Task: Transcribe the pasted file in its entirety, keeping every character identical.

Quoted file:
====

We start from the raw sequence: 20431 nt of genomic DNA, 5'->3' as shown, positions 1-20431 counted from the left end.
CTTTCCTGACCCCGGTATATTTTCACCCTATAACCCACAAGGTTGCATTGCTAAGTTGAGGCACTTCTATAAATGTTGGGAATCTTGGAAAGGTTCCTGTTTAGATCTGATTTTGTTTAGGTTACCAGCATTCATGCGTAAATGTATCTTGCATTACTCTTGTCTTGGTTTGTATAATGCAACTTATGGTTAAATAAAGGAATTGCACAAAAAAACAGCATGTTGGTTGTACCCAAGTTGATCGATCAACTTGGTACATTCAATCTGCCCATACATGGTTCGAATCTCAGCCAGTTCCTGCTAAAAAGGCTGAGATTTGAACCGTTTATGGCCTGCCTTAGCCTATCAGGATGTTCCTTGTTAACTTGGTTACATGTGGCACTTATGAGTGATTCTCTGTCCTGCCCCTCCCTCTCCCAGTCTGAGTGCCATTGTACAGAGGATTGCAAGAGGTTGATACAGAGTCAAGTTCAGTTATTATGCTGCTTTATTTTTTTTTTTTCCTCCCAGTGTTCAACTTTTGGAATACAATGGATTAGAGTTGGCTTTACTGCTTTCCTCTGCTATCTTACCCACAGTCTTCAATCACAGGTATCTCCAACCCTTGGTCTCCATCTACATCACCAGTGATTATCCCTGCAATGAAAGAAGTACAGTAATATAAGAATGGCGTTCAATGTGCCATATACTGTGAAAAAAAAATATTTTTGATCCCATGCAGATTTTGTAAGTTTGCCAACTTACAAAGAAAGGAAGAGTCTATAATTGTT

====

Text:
We start from the raw sequence: 20431 nt of genomic DNA, 5'->3' as shown, positions 1-20431 counted from the left end.
CTTTCCTGACCCCGGTATATTTTCACCCTATAACCCACAAGGTTGCATTGCTAAGTTGAGGCACTTCTATAAATGTTGGGAATCTTGGAAAGGTTCCTGTTTAGATCTGATTTTGTTTAGGTTACCAGCATTCATGCGTAAATGTATCTTGCATTACTCTTGTCTTGGTTTGTATAATGCAACTTATGGTTAAATAAAGGAATTGCACAAAAAAACAGCATGTTGGTTGTACCCAAGTTGATCGATCAACTTGGTACATTCAATCTGCCCATACATGGTTCGAATCTCAGCCAGTTCCTGCTAAAAAGGCTGAGATTTGAACCGTTTATGGCCTGCCTTAGCCTATCAGGATGTTCCTTGTTAACTTGGTTACATGTGGCACTTATGAGTGATTCTCTGTCCTGCCCCTCCCTCTCCCAGTCTGAGTGCCATTGTACAGAGGATTGCAAGAGGTTGATACAGAGTCAAGTTCAGTTATTATGCTGCTTTATTTTTTTTTTTTCCTCCCAGTGTTCAACTTTTGGAATACAATGGATTAGAGTTGGCTTTACTGCTTTCCTCTGCTATCTTACCCACAGTCTTCAATCACAGGTATCTCCAACCCTTGGTCTCCATCTACATCACCAGTGATTATCCCTGCAATGAAAGAAGTACAGTAATATAAGAATGGCGTTCAATGTGCCATATACTGTGAAAAAAAAATATTTTTGATCCCATGCAGATTTTGTAAGTTTGCCAACTTACAAAGAAAGGAAGAGTCTATAATTGTT